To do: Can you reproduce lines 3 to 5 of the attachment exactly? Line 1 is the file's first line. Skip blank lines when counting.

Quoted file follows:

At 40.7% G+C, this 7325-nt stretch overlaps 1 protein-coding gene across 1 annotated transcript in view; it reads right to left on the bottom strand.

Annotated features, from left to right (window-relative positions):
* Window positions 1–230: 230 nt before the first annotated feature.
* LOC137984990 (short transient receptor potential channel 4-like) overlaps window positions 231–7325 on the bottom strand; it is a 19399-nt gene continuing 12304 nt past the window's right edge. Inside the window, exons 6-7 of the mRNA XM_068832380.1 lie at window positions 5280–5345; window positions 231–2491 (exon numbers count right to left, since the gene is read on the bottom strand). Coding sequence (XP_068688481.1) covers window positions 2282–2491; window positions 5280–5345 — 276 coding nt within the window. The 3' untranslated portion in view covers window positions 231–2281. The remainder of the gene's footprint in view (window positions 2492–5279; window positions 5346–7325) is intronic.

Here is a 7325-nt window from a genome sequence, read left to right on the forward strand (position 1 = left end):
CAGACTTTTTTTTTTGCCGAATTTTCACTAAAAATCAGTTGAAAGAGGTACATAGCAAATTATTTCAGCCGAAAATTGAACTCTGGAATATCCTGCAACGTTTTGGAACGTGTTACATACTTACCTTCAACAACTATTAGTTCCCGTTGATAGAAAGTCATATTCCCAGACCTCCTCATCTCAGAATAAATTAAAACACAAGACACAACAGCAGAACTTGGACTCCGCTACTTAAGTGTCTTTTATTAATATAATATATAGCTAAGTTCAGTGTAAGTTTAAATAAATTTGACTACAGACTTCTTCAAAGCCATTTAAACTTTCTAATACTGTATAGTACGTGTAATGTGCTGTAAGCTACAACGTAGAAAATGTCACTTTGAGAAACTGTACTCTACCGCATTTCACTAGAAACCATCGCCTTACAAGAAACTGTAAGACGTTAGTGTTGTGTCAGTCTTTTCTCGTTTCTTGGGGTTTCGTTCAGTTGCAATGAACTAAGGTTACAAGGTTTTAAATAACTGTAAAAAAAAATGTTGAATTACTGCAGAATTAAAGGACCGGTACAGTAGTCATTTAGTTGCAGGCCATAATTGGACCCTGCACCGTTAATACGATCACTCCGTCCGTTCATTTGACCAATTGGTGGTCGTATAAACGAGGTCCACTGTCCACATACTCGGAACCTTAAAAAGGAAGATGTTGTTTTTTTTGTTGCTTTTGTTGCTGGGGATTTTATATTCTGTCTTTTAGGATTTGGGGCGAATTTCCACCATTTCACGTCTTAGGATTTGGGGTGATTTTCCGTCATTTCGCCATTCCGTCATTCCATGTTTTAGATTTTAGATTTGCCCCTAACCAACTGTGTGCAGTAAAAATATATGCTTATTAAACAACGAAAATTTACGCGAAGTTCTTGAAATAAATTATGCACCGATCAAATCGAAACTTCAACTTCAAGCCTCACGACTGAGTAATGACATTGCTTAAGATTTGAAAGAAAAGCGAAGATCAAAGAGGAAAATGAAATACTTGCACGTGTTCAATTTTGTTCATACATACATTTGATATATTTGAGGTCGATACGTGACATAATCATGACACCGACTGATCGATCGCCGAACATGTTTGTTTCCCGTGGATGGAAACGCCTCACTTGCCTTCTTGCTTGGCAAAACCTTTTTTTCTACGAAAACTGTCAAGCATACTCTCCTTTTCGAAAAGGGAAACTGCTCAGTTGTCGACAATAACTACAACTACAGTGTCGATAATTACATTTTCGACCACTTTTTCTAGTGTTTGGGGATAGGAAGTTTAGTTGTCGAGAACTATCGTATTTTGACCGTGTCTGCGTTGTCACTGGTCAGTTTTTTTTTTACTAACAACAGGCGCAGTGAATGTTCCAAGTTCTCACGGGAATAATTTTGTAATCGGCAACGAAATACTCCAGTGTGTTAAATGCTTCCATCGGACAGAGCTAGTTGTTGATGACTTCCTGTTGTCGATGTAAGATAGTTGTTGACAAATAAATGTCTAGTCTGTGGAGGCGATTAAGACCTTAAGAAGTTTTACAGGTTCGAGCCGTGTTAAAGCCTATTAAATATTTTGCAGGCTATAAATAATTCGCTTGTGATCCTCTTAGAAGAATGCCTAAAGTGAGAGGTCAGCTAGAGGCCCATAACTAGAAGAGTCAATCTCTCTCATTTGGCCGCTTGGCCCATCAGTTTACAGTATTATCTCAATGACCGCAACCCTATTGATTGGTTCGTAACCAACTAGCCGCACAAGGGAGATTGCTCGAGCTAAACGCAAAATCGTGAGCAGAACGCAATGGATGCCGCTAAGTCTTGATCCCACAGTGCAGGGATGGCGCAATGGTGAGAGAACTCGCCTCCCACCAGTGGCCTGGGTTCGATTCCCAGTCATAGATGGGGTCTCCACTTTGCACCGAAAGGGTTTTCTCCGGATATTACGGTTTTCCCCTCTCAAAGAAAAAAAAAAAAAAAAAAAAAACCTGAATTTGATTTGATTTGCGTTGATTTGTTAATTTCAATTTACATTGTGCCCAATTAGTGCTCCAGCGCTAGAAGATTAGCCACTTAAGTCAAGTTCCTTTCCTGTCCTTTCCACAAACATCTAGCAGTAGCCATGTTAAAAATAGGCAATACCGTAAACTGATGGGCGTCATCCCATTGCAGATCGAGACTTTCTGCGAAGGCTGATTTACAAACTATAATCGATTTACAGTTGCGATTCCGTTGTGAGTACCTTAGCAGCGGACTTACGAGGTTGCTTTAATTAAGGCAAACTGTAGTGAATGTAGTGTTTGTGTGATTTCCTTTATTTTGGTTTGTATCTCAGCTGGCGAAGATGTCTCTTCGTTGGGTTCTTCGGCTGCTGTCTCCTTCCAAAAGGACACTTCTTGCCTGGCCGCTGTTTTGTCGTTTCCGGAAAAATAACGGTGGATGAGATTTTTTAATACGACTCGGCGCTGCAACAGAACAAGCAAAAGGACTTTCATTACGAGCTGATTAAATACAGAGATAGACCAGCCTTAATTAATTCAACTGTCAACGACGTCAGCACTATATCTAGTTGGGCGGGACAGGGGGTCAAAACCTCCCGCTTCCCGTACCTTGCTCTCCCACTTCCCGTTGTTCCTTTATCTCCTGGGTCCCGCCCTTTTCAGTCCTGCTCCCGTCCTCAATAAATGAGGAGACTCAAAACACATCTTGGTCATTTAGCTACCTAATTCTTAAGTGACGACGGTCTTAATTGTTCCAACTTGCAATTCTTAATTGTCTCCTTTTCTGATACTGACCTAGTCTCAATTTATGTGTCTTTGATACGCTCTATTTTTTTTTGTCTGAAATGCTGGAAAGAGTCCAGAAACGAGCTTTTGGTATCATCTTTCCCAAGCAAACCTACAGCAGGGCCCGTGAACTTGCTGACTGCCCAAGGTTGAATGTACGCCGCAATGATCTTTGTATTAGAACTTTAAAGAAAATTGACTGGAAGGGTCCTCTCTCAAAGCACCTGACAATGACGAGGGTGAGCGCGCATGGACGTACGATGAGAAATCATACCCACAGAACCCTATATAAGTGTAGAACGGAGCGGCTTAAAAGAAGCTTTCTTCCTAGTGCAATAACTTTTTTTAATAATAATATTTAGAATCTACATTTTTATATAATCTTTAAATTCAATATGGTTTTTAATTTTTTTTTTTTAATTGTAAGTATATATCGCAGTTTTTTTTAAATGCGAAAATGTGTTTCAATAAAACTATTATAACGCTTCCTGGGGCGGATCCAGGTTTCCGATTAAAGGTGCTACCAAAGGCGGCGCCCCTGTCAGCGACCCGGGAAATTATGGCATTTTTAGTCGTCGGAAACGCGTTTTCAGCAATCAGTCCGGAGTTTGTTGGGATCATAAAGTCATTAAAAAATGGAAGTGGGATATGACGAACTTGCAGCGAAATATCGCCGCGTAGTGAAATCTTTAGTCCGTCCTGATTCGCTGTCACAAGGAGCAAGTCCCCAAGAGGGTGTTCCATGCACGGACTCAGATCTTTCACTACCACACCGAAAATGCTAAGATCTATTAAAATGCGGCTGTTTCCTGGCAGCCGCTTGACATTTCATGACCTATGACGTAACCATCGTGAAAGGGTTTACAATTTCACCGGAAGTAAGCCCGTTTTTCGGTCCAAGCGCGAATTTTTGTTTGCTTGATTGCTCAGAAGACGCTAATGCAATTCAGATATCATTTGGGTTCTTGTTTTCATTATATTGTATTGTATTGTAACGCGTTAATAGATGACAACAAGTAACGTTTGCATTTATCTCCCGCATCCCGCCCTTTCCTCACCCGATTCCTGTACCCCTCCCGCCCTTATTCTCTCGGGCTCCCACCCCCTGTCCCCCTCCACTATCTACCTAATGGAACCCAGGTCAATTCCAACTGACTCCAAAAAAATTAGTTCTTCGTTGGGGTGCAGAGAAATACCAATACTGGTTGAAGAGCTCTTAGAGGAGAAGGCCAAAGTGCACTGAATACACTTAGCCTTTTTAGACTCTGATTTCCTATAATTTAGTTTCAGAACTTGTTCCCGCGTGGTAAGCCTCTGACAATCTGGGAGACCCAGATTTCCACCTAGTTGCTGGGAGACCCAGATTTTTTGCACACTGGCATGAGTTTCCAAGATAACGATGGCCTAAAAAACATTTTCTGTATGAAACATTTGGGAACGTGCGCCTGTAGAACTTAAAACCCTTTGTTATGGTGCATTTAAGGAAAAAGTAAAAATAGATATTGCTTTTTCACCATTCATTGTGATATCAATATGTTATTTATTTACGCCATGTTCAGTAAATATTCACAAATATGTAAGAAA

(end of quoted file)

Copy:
* Window positions 1–230: 230 nt before the first annotated feature.
* LOC137984990 (short transient receptor potential channel 4-like) overlaps window positions 231–7325 on the bottom strand; it is a 19399-nt gene continuing 12304 nt past the window's right edge. Inside the window, exons 6-7 of the mRNA XM_068832380.1 lie at window positions 5280–5345; window positions 231–2491 (exon numbers count right to left, since the gene is read on the bottom strand). Coding sequence (XP_068688481.1) covers window positions 2282–2491; window positions 5280–5345 — 276 coding nt within the window. The 3' untranslated portion in view covers window positions 231–2281. The remainder of the gene's footprint in view (window positions 2492–5279; window positions 5346–7325) is intronic.

Here is a 7325-nt window from a genome sequence, read left to right on the forward strand (position 1 = left end):